Fading from memory, the hero ambulance drivers featured in the 1970’s TV-show Emergency, have been replaced by health-care professionals with an ever-evolving scope of practise. Coming this year, more powerful and effective drugs will allow advanced care paramedics to further remedy the ills of the sick before reaching a hospital.
After recommendations from the Ontario Base Hospital Group’s medical advisory committee, the Ministry of Health approved the use of fentanyl and ketamine for paramedic use last year. The group of eight “base hospitals” spread across the province serves as the regulatory body for most of Ontario’s 8,000 paramedics, and also advises the ministry.
While both drugs are optional for emergency medical services, deputy chief Rob Crossan of Region of Waterloo Paramedic Services confirmed in a phone interview, that the service is “fully supportive and recognizes the need” for adding both fentanyl and ketamine to the vast repertoire of advanced care drugs available to local paramedics.
Fentanyl’s Welcome Return
Relentless media coverage has tainted fentanyl as the notorious killer responsible for overdose problems facing the Region. While uncontrolled use of the drug — up to 100-times more potent than morphine in amounts as small as a microgram — has lead to catastrophic problems, fentanyl has been used to treat pain in the hospital setting for decades.
Dr. Michelle Welsford, an emergency physician and the medical director at the Hamilton Health Sciences Centre for Paramedic Education and Research, said the use of the powerful, short-acting opioid by paramedics is restricted to “just a few doses for severe pain following a serious injury.”
In such cases, she says the risk for addiction often associated with opioids is “exceedingly low.”
Around eight years ago, fentanyl was taken away from paramedics in a decision based on medical research showing that, for pain treatment, it was on par with morphine — a drug paramedics already had.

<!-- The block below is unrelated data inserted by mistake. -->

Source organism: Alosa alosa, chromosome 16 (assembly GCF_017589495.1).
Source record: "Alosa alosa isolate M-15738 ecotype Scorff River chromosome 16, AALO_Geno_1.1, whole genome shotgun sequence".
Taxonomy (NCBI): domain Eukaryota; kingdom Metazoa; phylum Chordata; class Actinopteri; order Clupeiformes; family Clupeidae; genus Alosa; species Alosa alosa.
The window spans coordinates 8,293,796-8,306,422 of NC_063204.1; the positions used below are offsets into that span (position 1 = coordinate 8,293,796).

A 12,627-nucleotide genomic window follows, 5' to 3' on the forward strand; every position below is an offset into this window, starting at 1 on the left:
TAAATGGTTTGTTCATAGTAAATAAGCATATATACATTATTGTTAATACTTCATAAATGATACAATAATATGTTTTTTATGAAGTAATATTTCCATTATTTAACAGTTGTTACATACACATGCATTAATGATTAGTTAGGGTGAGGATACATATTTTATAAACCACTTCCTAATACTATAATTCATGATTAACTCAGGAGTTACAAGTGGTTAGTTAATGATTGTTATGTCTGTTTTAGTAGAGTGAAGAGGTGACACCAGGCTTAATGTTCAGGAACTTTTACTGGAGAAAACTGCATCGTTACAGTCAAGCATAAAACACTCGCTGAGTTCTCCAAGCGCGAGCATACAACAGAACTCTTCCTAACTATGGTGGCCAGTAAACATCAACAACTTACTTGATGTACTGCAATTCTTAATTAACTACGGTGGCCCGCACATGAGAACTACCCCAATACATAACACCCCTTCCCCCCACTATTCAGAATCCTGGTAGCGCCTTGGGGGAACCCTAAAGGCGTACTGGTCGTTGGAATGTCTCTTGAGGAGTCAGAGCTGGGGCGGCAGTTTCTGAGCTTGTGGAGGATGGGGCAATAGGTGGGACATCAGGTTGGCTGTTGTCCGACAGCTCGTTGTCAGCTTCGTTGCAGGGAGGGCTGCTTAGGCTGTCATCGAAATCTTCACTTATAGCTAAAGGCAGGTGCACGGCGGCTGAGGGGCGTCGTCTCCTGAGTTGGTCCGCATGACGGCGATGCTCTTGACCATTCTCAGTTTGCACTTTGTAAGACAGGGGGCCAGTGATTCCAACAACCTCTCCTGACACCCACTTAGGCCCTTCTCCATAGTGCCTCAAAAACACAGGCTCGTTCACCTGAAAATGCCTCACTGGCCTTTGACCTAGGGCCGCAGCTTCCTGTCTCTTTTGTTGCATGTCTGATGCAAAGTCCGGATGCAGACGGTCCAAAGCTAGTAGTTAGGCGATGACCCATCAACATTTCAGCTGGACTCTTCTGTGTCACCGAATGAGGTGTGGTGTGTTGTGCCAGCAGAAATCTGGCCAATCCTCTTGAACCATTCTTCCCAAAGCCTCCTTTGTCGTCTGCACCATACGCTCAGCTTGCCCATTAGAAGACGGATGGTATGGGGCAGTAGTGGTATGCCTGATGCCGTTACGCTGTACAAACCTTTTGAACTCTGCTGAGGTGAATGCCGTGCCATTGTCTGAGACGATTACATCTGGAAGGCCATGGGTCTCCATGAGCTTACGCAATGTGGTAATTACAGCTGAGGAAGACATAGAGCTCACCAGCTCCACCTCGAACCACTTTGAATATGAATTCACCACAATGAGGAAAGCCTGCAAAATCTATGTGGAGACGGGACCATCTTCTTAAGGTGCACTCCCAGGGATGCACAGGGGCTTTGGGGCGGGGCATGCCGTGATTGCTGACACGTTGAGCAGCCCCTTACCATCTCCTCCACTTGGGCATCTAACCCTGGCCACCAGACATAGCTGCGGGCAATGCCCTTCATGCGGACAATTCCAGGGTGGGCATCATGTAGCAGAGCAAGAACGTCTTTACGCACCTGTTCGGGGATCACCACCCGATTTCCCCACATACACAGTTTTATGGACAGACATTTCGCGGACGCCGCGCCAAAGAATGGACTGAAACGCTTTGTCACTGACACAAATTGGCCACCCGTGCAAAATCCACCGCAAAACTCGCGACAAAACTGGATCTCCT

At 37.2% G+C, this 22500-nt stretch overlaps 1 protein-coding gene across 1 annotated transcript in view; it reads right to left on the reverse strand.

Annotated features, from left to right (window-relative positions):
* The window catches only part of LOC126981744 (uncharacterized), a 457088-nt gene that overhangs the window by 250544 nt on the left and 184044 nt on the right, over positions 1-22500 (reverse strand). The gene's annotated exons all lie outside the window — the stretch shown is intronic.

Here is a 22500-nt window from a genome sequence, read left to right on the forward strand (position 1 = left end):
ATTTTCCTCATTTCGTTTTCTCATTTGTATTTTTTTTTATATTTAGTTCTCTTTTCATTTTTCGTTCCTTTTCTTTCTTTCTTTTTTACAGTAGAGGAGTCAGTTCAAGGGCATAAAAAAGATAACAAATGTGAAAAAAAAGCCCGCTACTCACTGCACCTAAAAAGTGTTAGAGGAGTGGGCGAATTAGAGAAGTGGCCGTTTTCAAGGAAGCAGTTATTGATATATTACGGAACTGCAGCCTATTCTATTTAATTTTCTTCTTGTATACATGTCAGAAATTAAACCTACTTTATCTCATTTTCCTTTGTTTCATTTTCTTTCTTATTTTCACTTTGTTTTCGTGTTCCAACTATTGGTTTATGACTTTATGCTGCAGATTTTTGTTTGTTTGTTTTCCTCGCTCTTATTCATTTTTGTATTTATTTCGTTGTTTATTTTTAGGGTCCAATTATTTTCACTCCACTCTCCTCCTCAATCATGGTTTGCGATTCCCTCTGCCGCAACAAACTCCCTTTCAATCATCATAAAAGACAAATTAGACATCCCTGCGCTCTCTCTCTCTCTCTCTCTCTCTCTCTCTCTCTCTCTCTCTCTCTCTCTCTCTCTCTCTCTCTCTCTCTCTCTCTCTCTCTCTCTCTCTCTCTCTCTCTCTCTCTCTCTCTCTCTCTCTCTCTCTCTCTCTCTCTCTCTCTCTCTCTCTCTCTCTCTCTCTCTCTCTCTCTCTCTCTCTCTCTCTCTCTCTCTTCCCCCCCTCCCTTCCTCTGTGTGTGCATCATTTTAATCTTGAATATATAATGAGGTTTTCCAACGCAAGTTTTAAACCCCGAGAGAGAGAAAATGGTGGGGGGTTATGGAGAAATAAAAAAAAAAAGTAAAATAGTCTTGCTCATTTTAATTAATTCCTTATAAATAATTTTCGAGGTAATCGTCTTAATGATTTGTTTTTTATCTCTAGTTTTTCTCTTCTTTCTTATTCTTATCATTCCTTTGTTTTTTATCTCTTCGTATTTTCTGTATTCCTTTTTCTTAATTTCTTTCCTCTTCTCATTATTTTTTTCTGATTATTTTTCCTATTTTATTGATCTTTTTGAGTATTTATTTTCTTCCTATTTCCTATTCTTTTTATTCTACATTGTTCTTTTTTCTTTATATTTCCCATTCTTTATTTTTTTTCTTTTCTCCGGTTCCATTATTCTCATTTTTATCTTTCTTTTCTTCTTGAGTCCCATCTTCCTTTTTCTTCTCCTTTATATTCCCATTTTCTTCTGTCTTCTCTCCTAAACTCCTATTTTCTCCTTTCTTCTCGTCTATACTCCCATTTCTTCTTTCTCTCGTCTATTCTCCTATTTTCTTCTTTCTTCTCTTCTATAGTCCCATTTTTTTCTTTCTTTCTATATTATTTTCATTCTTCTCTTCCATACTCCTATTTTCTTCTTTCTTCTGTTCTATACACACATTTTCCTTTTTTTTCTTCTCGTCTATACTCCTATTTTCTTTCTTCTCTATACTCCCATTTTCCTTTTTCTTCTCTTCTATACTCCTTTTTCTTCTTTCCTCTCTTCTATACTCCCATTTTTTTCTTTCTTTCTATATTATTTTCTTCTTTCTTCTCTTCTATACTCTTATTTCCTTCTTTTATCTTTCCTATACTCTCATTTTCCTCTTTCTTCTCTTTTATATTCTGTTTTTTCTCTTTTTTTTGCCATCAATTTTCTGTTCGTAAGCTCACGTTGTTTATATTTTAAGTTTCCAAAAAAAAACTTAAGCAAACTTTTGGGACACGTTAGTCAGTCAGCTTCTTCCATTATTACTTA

Now the pendulum of research has swung back in favour of fentanyl, bringing about a welcome return for paramedics.
“The use of fentanyl has been shown to have a shorter onset of pain relief and in a recent study was shown to have fewer side effects compared to morphine,” Crossan said in an email.
Fentanyl will be available to local paramedics by the end of this month, according to Crossan, who also worked as an advanced care paramedic for 15 years before moving into his position as deputy chief. He said if given the option between administering morphine or fentanyl, he’d opt for the latter, nine out of ten times.
Excited Delirium Highlight Need for Ketamine Sedative
Ketamine gained a reputation as a party drug during the late ‘70s and moved up in popularity throughout the next several decades. Its origins in veterinary medicine as a tranquillizer evolved after testing on humans and its approval for medical use by the United States Food and Drug Administration in 1970.
Abused for its dissociative effects, the drug prevents the brain from properly interpreting stimuli from surroundings and gives users a feeling of being disconnected from their body and understanding of self.